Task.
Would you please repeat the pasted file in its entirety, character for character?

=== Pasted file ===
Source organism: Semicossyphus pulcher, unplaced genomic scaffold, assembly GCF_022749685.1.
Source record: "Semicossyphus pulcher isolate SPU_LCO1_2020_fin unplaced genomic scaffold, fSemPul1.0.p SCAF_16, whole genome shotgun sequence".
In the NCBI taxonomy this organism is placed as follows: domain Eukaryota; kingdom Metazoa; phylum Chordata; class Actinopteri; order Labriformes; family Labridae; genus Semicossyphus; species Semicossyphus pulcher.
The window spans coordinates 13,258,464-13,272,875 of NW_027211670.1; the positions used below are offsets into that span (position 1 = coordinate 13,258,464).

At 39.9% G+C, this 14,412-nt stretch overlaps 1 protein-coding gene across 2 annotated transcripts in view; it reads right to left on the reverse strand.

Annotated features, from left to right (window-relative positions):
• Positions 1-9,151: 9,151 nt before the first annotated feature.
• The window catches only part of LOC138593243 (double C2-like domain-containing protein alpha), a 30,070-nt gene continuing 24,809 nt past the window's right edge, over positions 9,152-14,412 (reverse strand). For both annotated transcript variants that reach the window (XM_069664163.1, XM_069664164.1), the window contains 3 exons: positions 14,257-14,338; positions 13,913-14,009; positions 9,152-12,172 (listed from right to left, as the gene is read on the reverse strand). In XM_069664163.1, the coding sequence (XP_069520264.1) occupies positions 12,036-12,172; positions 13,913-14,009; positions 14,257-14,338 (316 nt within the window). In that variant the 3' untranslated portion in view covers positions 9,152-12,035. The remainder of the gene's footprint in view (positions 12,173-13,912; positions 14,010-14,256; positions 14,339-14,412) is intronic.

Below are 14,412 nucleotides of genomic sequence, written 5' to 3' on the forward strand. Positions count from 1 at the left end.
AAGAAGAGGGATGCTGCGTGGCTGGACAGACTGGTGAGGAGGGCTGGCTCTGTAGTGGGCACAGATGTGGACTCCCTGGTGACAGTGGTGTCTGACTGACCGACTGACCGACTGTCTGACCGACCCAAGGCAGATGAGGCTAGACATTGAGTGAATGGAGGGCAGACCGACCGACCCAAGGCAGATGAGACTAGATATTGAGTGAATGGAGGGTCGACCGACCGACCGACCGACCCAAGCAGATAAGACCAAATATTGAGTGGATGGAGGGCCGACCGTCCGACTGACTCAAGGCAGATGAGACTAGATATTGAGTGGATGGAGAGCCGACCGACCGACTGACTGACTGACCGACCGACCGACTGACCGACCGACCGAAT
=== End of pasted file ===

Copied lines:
Source organism: Semicossyphus pulcher, unplaced genomic scaffold, assembly GCF_022749685.1.
Source record: "Semicossyphus pulcher isolate SPU_LCO1_2020_fin unplaced genomic scaffold, fSemPul1.0.p SCAF_16, whole genome shotgun sequence".
In the NCBI taxonomy this organism is placed as follows: domain Eukaryota; kingdom Metazoa; phylum Chordata; class Actinopteri; order Labriformes; family Labridae; genus Semicossyphus; species Semicossyphus pulcher.
The window spans coordinates 13,258,464-13,272,875 of NW_027211670.1; the positions used below are offsets into that span (position 1 = coordinate 13,258,464).

At 39.9% G+C, this 14,412-nt stretch overlaps 1 protein-coding gene across 2 annotated transcripts in view; it reads right to left on the reverse strand.

Annotated features, from left to right (window-relative positions):
• Positions 1-9,151: 9,151 nt before the first annotated feature.
• The window catches only part of LOC138593243 (double C2-like domain-containing protein alpha), a 30,070-nt gene continuing 24,809 nt past the window's right edge, over positions 9,152-14,412 (reverse strand). For both annotated transcript variants that reach the window (XM_069664163.1, XM_069664164.1), the window contains 3 exons: positions 14,257-14,338; positions 13,913-14,009; positions 9,152-12,172 (listed from right to left, as the gene is read on the reverse strand). In XM_069664163.1, the coding sequence (XP_069520264.1) occupies positions 12,036-12,172; positions 13,913-14,009; positions 14,257-14,338 (316 nt within the window). In that variant the 3' untranslated portion in view covers positions 9,152-12,035. The remainder of the gene's footprint in view (positions 12,173-13,912; positions 14,010-14,256; positions 14,339-14,412) is intronic.

Below are 14,412 nucleotides of genomic sequence, written 5' to 3' on the forward strand. Positions count from 1 at the left end.
AAGAAGAGGGATGCTGCGTGGCTGGACAGACTGGTGAGGAGGGCTGGCTCTGTAGTGGGCACAGATGTGGACTCCCTGGTGACAGTGGTGTCTGACTGACCGACTGACCGACTGTCTGACCGACCCAAGGCAGATGAGGCTAGACATTGAGTGAATGGAGGGCAGACCGACCGACCCAAGGCAGATGAGACTAGATATTGAGTGAATGGAGGGTCGACCGACCGACCGACCGACCCAAGCAGATAAGACCAAATATTGAGTGGATGGAGGGCCGACCGTCCGACTGACTCAAGGCAGATGAGACTAGATATTGAGTGGATGGAGAGCCGACCGACCGACTGACTGACTGACCGACCGACCGACTGACCGACCGACCGAAT